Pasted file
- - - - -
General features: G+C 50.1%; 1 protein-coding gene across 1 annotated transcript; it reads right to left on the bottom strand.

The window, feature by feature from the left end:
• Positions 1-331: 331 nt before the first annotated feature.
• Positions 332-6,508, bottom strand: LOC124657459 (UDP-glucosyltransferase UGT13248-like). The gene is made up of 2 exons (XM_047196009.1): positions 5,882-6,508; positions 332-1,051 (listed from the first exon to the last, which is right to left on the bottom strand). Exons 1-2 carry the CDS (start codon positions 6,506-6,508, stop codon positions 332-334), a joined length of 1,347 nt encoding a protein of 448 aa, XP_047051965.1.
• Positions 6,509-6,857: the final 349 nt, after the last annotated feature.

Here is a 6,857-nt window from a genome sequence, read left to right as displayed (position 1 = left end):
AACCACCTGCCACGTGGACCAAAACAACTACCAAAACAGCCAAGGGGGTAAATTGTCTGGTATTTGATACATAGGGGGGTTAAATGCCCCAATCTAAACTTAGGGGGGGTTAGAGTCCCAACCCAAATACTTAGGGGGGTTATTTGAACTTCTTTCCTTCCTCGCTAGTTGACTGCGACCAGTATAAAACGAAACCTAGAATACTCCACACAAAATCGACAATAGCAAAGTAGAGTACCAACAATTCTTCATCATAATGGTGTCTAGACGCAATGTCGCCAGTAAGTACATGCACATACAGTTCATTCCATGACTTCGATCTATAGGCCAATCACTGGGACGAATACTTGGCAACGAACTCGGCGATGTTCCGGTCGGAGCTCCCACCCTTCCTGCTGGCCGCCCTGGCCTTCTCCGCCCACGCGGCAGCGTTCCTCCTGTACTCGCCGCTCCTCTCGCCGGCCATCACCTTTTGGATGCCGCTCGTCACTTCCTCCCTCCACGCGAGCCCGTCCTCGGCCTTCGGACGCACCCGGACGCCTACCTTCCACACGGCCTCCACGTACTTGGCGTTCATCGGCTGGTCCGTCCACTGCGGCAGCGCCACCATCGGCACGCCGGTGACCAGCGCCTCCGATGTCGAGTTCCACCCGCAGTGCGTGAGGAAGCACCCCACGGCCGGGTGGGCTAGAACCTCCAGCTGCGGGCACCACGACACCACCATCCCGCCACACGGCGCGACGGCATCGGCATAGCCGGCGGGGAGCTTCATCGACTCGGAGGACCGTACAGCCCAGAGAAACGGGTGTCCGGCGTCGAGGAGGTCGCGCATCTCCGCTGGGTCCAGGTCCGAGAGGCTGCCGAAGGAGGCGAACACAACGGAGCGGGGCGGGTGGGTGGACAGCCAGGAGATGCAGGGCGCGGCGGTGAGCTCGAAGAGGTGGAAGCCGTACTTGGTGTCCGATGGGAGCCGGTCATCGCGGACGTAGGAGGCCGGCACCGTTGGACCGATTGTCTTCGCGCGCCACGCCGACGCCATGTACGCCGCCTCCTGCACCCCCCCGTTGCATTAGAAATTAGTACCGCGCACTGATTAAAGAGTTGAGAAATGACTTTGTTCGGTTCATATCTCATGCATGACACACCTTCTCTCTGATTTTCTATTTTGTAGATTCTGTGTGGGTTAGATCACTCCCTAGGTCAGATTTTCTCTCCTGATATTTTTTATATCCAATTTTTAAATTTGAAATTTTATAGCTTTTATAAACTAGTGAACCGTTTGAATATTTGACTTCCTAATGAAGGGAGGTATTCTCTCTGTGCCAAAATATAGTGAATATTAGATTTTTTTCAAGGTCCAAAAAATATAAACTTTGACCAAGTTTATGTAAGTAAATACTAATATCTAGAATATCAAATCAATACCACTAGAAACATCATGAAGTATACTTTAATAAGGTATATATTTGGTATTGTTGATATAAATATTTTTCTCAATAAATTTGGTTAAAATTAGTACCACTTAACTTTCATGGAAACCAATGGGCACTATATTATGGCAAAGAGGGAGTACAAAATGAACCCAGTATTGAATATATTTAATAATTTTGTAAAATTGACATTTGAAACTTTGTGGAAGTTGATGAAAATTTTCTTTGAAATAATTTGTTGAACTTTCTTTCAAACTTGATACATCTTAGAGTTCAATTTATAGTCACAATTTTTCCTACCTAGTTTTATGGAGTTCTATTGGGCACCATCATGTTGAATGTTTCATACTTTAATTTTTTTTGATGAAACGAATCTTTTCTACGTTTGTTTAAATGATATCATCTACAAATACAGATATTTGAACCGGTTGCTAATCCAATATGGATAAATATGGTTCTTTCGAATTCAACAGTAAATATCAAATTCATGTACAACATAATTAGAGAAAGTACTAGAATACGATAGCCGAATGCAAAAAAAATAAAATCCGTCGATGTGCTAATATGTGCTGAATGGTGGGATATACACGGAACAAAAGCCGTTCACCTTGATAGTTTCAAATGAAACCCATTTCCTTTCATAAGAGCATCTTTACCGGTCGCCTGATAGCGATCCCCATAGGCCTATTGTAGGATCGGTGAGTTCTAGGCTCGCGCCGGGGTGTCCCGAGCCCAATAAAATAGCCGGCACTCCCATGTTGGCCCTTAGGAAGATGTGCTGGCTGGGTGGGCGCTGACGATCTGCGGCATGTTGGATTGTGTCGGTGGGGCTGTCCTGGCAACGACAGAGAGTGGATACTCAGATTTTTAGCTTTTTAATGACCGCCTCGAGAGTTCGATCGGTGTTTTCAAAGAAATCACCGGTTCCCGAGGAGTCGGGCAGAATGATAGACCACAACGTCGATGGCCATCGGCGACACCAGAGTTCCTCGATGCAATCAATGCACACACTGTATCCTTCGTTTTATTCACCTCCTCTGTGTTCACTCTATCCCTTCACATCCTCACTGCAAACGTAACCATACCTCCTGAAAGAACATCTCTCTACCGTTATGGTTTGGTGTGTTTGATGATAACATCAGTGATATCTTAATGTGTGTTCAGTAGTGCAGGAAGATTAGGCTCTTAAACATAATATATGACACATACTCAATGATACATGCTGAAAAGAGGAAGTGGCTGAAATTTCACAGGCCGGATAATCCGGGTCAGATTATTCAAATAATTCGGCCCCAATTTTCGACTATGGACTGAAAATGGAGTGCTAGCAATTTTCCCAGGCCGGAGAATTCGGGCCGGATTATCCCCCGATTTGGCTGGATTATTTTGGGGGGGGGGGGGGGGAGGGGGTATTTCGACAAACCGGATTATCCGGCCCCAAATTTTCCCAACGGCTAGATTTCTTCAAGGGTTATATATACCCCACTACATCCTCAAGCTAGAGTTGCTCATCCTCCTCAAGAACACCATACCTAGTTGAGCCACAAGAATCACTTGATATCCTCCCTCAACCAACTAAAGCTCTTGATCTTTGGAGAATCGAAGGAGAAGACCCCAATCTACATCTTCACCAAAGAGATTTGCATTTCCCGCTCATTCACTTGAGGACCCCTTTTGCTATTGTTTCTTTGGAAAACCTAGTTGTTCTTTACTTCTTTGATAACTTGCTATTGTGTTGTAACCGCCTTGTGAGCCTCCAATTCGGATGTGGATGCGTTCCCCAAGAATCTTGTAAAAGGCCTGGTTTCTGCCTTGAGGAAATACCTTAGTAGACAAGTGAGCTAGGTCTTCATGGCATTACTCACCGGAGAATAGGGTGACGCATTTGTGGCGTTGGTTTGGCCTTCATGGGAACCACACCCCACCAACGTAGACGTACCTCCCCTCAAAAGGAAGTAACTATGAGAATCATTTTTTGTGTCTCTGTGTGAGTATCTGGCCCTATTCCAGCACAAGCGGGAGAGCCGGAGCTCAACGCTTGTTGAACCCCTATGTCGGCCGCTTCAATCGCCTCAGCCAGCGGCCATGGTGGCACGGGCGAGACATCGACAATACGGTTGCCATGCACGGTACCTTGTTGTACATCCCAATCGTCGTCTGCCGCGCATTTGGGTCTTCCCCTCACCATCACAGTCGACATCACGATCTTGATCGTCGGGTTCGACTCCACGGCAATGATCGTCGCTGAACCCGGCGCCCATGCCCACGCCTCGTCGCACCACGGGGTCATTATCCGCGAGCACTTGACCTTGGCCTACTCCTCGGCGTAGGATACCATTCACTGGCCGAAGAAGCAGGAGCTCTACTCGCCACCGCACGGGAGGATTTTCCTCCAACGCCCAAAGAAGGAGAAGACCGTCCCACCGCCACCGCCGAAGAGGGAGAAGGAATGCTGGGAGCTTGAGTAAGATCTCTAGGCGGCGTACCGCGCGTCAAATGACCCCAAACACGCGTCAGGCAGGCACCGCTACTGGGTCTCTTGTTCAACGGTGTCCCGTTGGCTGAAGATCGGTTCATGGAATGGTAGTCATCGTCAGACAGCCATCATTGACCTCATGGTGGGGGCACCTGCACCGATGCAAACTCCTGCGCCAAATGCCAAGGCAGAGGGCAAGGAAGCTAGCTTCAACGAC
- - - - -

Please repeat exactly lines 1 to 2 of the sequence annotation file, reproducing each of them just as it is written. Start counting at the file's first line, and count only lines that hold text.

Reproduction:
General features: G+C 50.1%; 1 protein-coding gene across 1 annotated transcript; it reads right to left on the bottom strand.

The window, feature by feature from the left end: